As that guy Neo profoundly said… woa.

Today was our Networked Narratives twitter chat on What is Alchemy?. I admit I’ve never even been fully on in a twitter chat, sometimes it looks like a lot of Hey the sky is really blue #obviouschat. That’s likely an unfair characterization.

We had our 19 or so Kean University students in the classroom with Mia Zamora. We had done a first activity of doing a Daily Alchemy right there in the moment (it was “Shoe Yang”) and that was very active. Then there was a long discussion on the grading contract.

But the show began at 6:00PM EST with our chat intended for the students (and anyone else) to be able to ask their questions about the history of alchemy — as we have made a theme of this class to being about “Digital Alchemy”.

Just by a chance remark in our planning Slack, John Stewart from Oklahoma University casually mentioned in his studies of the history of chemistry he “kind of knew a lot about alchemy.”

Stop the bus. Check out his twitter banner and his blog. Indeed.

Plus we have Laura Gibbs in the mix, who will disavow being an “expert” in alchemy, but as a folklorist, teacher of mythology, Latin geek, she knows a lot of the era where alchemy was going on.

Our Students KILLED It (in a good way)

I’m not going to even try to recap it much, but have to say our students totally blasted it with not only good questions, but far ranging commentary. Okay I will pluck a few out…

Those are all voices of our students. A gem of a surprise was a visit from someone from Scotland who claimed to be an occasional practicing alchemist (and quite knowledgable)

We had a pop in by the famous Howard Rheingold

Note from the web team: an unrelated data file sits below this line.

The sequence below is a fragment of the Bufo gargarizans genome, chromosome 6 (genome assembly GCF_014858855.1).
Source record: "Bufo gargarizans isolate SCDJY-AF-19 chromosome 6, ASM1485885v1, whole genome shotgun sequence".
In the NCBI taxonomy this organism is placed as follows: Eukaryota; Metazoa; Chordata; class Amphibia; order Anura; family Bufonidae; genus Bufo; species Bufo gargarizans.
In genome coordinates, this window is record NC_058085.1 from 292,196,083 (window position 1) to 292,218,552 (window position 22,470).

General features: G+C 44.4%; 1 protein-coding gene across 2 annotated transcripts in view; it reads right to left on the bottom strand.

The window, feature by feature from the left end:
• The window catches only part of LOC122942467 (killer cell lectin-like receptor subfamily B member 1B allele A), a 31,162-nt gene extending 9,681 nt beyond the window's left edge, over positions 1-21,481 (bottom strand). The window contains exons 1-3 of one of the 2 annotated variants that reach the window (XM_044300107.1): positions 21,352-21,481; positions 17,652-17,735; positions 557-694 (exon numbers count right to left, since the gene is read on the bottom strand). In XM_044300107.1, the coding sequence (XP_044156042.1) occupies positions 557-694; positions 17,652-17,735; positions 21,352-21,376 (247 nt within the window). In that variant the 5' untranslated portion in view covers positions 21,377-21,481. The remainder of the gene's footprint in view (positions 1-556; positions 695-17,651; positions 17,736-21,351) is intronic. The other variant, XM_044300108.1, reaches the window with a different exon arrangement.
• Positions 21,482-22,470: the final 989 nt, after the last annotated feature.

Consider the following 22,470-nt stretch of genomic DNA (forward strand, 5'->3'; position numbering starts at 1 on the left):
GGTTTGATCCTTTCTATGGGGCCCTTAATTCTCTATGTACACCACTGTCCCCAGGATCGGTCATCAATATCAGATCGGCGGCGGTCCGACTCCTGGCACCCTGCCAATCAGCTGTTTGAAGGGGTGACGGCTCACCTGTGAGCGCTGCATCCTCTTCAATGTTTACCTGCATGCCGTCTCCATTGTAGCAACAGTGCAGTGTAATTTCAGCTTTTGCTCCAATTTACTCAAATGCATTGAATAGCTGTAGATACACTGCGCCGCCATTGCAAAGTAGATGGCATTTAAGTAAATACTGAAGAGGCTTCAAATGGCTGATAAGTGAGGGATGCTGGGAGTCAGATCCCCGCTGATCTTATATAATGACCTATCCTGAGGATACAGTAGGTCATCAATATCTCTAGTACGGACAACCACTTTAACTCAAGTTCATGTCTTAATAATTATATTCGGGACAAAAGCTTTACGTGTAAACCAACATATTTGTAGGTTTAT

And thanks to our open participants (I hope I catch everyone)

@jgmac1106, @AwoJolt, @wentale, @NetKidHorse, @MCorbettWilson, @KeeganSLW, @Autumm, @sandramardene, @LisaMLane

Archive of Dreams

I am hoping there is some twitter chat archiving tool out there. I had an idea of using storify but found it only pulled out the last 50 tweets for a tag, and I think we had hundreds.

So one option is using the advanced twitter search, which does provide a way to restrict to range by dates (but not time). I am thinking it flips the day at GMT — this is the best I could do for a range that covers the entire chat — it will pick up later tweets, so you may have to scroll down a bit.

But another option we have is that I am running the Twitter TAGS archive created by Martin Hawksey — which not only archives specified tweets to a google spreadsheet, but also does some groovy things to visualize the activity. I have my version set up to look for both tweets that include but also @netnarr since people tend to swap them or double up on them.

Probably the coolest thing is the “Conversation Explorer” which creates a network map where the nodes are twitter names — bigger nodes are more active, and the lines represent connections by reply or mentions:

The / @netnarr twitter space

You can grab nodes and watch it move around into a new shape. And clicking any node pulls up their data, like for @stryii